|Publication number||US5038814 A|
|Application number||US 07/538,751|
|Publication date||Aug 13, 1991|
|Filing date||Jun 15, 1990|
|Priority date||Jun 15, 1990|
|Publication number||07538751, 538751, US 5038814 A, US 5038814A, US-A-5038814, US5038814 A, US5038814A|
|Inventors||David E. Gayton, Michael A. Brattoli|
|Original Assignee||Moen Incorporated|
|Export Citation||BiBTeX, EndNote, RefMan|
|Patent Citations (4), Referenced by (15), Classifications (13), Legal Events (4)|
|External Links: USPTO, USPTO Assignment, Espacenet|
The present invention relates to a back flow preventer and vacuum breaker for use with plumbing fixtures such as hand showers and kitchen pull out spouts.
A primary purpose of the invention is a device as described usable with a movable plumbing fixture which may have its discharge positioned within a body of water which device functions to prevent back flow and remove a vacuum condition in the inlet.
Another purpose is a simply constructed reliable vacuum breaker which has no moving parts.
Another purpose is a combination back flow preventer and vacuum breaker using a first seal to control an air vent passage and a second seal to control both back flow and flow between the inlet and outlet.
Another purpose is a device as described which has a check valve integral with the diaphragm seal controlling flow between the inlet and outlet.
Another purpose of the invention is to provide a back flow preventer as described which will eliminate the characteristic dripping which comes from a hand shower if such is raised above the level of a tub deck or the like.
Other purposes will appear in the ensuing specification, drawing and claims.
The invention is illustrated diagrammatically in the attached axial section through a back flow preventer and vacuum breaker as described.
Present day plumbing fixtures for both the kitchen and bath include hand held devices which can be moved about and may at times have the discharge positioned within a body of water such as a sink or bathtub. Specifically, in Roman tubs it is common to provide a hand held shower. In such an installation a diverter is required and plumbing codes now require a means for preventing back siphonage in connection with a diverter and a hand held shower. Much the sam is true in the kitchen in which pull out spouts have become common and require by code, a device to prevent back siphonage. The present invention prevents back flow and removes a vacuum condition at the water supply, meeting code requirements for plumbing fixtures in which the discharge from the fixture, at times, may be positioned within a body of water. In addition, the device of the present invention, which relies upon a plurality of flexible seal members, provides an audible tone if the device is fouled or non-operational.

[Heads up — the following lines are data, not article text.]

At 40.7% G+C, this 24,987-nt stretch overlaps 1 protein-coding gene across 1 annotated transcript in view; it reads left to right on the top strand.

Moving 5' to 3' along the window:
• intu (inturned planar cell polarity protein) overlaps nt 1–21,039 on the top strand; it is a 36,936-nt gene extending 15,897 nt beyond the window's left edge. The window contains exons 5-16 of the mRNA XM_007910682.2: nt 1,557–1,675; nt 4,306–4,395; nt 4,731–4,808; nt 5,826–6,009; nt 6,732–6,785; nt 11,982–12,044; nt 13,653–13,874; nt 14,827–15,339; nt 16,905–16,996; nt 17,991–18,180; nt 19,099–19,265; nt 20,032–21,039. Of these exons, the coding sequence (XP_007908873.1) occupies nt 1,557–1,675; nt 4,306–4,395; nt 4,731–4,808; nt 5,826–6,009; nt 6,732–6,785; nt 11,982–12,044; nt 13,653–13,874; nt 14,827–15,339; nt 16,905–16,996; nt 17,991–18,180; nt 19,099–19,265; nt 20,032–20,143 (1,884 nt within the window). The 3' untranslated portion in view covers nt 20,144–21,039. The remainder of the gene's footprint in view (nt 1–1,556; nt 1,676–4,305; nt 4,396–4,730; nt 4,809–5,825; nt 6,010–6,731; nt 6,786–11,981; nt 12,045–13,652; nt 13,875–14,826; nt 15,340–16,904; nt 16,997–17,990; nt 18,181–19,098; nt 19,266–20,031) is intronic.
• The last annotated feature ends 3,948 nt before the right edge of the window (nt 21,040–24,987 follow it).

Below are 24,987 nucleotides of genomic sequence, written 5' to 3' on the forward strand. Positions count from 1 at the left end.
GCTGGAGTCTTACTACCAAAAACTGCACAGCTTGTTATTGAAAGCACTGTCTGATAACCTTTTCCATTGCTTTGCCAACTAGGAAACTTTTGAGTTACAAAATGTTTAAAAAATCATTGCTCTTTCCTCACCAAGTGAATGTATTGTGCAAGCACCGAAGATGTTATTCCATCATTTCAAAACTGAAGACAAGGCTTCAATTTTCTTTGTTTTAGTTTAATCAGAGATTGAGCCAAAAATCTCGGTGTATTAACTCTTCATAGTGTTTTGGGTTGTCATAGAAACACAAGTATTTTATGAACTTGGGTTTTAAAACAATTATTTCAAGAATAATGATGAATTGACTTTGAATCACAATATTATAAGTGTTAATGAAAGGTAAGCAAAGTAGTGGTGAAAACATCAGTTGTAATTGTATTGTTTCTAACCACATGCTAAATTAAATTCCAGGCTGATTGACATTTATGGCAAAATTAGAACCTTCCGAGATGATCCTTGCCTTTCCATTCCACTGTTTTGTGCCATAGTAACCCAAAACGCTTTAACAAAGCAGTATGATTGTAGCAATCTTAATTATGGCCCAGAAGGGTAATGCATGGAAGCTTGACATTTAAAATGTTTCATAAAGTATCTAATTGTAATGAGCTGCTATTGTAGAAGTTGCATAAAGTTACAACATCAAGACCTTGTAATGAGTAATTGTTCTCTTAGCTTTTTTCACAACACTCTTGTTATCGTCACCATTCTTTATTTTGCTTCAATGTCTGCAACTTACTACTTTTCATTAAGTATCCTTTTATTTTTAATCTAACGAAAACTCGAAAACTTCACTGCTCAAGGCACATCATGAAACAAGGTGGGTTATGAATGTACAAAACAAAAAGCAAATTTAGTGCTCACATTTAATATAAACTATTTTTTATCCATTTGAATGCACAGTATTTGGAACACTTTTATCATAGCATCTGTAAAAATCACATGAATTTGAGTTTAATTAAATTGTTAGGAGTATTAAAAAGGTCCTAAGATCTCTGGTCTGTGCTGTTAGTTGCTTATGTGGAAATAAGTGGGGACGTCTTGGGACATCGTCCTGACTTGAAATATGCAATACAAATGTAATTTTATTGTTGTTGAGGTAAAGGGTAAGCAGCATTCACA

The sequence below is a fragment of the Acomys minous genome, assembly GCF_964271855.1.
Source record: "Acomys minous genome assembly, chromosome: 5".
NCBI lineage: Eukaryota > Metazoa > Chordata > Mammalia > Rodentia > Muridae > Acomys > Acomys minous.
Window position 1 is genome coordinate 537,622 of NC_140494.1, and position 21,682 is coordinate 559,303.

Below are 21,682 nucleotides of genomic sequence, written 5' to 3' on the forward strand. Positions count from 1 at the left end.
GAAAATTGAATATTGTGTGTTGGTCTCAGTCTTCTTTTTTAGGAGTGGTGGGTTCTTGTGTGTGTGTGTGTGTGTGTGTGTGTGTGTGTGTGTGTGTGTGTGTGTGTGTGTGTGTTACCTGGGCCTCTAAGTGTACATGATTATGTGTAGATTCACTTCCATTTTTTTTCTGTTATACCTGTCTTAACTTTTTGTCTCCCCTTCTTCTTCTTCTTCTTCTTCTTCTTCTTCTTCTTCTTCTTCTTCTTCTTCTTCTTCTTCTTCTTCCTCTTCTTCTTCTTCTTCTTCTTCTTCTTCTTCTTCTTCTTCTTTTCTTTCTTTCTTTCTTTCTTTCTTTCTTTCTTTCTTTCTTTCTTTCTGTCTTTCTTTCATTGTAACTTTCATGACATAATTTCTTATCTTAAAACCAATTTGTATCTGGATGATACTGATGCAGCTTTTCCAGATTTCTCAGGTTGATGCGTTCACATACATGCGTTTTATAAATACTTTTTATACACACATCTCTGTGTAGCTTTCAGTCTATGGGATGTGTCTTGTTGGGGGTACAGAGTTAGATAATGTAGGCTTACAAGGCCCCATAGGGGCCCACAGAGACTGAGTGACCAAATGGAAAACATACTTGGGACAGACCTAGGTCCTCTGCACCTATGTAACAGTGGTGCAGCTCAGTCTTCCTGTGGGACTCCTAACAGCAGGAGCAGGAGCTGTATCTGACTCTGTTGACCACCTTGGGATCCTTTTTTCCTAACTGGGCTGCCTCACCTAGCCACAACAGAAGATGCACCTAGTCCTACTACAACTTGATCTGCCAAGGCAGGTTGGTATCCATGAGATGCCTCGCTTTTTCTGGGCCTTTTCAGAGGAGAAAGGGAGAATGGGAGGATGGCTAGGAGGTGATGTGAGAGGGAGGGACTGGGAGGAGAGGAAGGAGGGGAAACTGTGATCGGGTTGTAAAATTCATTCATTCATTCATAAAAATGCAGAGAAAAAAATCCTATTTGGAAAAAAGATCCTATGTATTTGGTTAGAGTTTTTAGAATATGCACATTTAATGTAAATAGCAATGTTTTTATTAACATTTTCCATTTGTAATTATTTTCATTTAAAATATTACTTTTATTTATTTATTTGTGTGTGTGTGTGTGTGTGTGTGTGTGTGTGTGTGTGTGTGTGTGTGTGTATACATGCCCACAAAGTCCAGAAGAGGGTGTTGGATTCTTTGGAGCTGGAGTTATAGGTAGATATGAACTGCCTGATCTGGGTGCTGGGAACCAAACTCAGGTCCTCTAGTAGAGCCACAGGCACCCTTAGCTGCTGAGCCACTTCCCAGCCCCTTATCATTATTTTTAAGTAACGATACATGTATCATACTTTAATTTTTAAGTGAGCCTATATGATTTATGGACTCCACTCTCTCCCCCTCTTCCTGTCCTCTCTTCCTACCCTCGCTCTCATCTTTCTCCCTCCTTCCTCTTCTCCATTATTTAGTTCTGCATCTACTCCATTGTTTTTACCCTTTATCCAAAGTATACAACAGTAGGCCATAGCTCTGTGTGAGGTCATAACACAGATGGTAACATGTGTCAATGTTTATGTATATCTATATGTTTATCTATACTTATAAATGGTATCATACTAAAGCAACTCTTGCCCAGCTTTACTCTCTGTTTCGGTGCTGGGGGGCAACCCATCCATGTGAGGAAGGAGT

In the drawing, the back flow preventer and vacuum breaker has a body 10 which has an exterior thread 12 used to mount an exterior decorative escutcheon 14. Body 10 mounts an inlet conduit 16 and an outlet conduit 18. Conduit 16 connects to an inlet passage 20 and conduit 18 connects to an outlet passage 22, with these two passages terminating in a chamber 24.
A cap 26 is mounted on to the stem 28 of a cover 30, with the cover being threadedly engaged, as at 32, with the upper end of body 10.
Cover 30 has a plurality of vent passages 34 which connect chamber 24 to atmosphere. Cover 30 mounts a diaphragm type seal 36 with the outer peripheral areas of the diaphragm covering vent passages 34. The cover is seated on a seal ring 37 that is held between the cover and shoulder 39 of body 10. The diaphragm has a central axial extension or plug 38 which extends into an opening in stem 28 to mount the diaphragm to the cover. If the air pressure in chamber 24 is less than atmospheric the diaphragm will open to permit the flow of air through the vent passages and into the chamber.
A peripheral seal indicated generally at 40 controls the flow between inlet passage 20 and outlet passage 22. Seal 40, again a diaphragm type seal, has its outer peripheral areas covering inlet passage 20 with the seal having an integral duckbill type check valve 42 which extends down into outlet passage 22. The duckbill seal has an outwardly extending shoulder 44 which extends into a mating groove 46 on the interior wall of outlet passage 22 thereby mounting diaphragm seal 40 to body 10.
The back flow preventer and vacuum breaker shown herein is normally mounted on the deck of a sink o tub and is specifically to prevent back pressure, back flow and back siphonage. Under normal operating conditions, water will flow from conduit 16 into inlet passage 20, water pressure will raise the periphery of diaphragm seal 40 so that water will flow into chamber 24. The water in the chamber will then open the flexible lips of the duckbill 42 s that water flows into outlet passage 22 and then into outlet conduit 18. If a movable discharge device connected to outlet conduit 18 should be placed within a body of water and if the pressure at that point should be greater than the inlet pressure, water could flow in the reverse direction through conduit 18 into outlet passage 22. However, the duckbill seal will close under such conditions preventing any back flow from the outlet to the inlet.